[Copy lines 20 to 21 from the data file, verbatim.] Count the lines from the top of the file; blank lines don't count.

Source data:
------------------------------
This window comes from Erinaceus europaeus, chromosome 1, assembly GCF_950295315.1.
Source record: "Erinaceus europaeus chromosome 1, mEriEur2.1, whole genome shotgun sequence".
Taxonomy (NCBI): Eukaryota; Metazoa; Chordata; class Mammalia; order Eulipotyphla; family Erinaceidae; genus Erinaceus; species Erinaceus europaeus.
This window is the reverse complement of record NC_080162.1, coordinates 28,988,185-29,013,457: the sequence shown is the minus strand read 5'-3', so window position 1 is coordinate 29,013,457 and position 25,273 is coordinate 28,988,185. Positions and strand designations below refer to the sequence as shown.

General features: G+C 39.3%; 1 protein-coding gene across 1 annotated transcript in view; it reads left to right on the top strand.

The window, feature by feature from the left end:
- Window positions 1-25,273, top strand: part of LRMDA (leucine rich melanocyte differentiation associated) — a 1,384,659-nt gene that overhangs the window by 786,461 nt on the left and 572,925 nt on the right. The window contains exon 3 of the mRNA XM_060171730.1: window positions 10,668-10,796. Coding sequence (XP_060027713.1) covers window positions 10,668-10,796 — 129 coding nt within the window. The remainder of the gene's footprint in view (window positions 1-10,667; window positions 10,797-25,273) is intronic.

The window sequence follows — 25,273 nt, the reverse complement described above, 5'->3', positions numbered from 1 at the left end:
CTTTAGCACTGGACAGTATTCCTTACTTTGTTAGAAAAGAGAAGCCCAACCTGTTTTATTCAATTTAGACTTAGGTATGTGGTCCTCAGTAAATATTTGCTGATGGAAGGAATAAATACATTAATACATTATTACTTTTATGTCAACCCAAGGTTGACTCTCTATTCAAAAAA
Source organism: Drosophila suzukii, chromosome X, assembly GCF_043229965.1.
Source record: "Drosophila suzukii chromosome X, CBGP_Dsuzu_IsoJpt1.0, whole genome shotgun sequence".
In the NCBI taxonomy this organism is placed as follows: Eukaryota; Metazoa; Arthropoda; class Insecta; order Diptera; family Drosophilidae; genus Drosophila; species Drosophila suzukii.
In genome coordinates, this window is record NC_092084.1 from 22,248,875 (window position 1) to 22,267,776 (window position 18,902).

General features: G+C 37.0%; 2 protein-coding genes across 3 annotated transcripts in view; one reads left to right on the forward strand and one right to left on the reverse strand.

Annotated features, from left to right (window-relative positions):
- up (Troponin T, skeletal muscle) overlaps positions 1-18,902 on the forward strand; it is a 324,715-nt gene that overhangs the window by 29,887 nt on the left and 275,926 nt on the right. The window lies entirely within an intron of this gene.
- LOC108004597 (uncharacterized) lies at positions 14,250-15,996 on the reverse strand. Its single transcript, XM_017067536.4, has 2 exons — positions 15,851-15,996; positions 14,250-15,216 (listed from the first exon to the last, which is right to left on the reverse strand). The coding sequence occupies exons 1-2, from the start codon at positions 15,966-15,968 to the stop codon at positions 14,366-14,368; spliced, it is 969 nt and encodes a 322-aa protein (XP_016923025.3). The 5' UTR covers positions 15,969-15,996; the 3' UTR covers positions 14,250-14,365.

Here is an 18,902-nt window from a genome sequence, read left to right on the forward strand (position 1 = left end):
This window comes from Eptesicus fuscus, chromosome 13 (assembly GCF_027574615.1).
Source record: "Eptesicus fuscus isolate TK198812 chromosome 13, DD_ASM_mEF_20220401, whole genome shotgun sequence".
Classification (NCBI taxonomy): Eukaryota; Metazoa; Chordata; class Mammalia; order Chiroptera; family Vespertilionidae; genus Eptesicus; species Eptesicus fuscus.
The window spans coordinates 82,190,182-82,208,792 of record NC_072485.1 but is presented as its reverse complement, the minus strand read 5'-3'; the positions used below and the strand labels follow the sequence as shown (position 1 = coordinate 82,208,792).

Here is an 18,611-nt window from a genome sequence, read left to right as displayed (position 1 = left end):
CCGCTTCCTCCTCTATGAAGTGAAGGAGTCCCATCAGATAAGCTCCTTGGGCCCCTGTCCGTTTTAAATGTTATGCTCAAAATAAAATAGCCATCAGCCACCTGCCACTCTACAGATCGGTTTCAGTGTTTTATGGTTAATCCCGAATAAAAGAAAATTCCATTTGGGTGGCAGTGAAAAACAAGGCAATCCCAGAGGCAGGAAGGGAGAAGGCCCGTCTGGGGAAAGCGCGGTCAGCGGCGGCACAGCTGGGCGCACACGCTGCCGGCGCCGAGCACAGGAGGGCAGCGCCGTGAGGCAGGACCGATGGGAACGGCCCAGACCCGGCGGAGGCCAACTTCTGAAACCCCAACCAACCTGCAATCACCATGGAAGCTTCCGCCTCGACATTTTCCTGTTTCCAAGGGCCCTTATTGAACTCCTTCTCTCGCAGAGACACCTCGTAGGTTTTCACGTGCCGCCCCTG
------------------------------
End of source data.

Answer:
Source record: "Eptesicus fuscus isolate TK198812 chromosome 13, DD_ASM_mEF_20220401, whole genome shotgun sequence".
Classification (NCBI taxonomy): Eukaryota; Metazoa; Chordata; class Mammalia; order Chiroptera; family Vespertilionidae; genus Eptesicus; species Eptesicus fuscus.